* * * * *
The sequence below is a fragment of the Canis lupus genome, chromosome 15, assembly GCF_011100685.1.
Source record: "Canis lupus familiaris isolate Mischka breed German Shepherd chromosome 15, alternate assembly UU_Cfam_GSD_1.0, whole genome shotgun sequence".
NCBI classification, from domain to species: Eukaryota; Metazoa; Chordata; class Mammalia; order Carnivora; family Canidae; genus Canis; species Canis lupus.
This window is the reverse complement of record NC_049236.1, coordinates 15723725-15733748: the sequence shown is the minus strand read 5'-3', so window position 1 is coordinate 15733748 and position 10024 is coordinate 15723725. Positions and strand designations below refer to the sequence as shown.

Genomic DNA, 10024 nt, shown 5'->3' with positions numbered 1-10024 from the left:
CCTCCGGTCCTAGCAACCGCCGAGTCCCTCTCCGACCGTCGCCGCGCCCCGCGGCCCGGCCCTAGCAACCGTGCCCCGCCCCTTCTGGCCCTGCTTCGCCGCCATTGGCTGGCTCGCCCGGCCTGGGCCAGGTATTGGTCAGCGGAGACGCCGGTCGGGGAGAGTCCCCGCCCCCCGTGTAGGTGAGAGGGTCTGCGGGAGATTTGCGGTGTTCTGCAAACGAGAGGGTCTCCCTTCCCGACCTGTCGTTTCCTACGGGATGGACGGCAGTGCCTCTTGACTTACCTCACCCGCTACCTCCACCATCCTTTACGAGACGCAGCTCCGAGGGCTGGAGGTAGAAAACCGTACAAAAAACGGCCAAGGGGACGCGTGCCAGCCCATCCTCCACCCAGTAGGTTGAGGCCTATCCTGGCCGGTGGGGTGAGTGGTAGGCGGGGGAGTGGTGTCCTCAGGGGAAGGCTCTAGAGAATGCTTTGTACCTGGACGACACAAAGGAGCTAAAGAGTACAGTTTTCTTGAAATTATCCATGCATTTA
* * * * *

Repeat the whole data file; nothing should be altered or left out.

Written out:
The sequence below is a fragment of the Canis lupus genome, chromosome 15, assembly GCF_011100685.1.
Source record: "Canis lupus familiaris isolate Mischka breed German Shepherd chromosome 15, alternate assembly UU_Cfam_GSD_1.0, whole genome shotgun sequence".
NCBI classification, from domain to species: Eukaryota; Metazoa; Chordata; class Mammalia; order Carnivora; family Canidae; genus Canis; species Canis lupus.
This window is the reverse complement of record NC_049236.1, coordinates 15723725-15733748: the sequence shown is the minus strand read 5'-3', so window position 1 is coordinate 15733748 and position 10024 is coordinate 15723725. Positions and strand designations below refer to the sequence as shown.

Genomic DNA, 10024 nt, shown 5'->3' with positions numbered 1-10024 from the left:
CCTCCGGTCCTAGCAACCGCCGAGTCCCTCTCCGACCGTCGCCGCGCCCCGCGGCCCGGCCCTAGCAACCGTGCCCCGCCCCTTCTGGCCCTGCTTCGCCGCCATTGGCTGGCTCGCCCGGCCTGGGCCAGGTATTGGTCAGCGGAGACGCCGGTCGGGGAGAGTCCCCGCCCCCCGTGTAGGTGAGAGGGTCTGCGGGAGATTTGCGGTGTTCTGCAAACGAGAGGGTCTCCCTTCCCGACCTGTCGTTTCCTACGGGATGGACGGCAGTGCCTCTTGACTTACCTCACCCGCTACCTCCACCATCCTTTACGAGACGCAGCTCCGAGGGCTGGAGGTAGAAAACCGTACAAAAAACGGCCAAGGGGACGCGTGCCAGCCCATCCTCCACCCAGTAGGTTGAGGCCTATCCTGGCCGGTGGGGTGAGTGGTAGGCGGGGGAGTGGTGTCCTCAGGGGAAGGCTCTAGAGAATGCTTTGTACCTGGACGACACAAAGGAGCTAAAGAGTACAGTTTTCTTGAAATTATCCATGCATTTA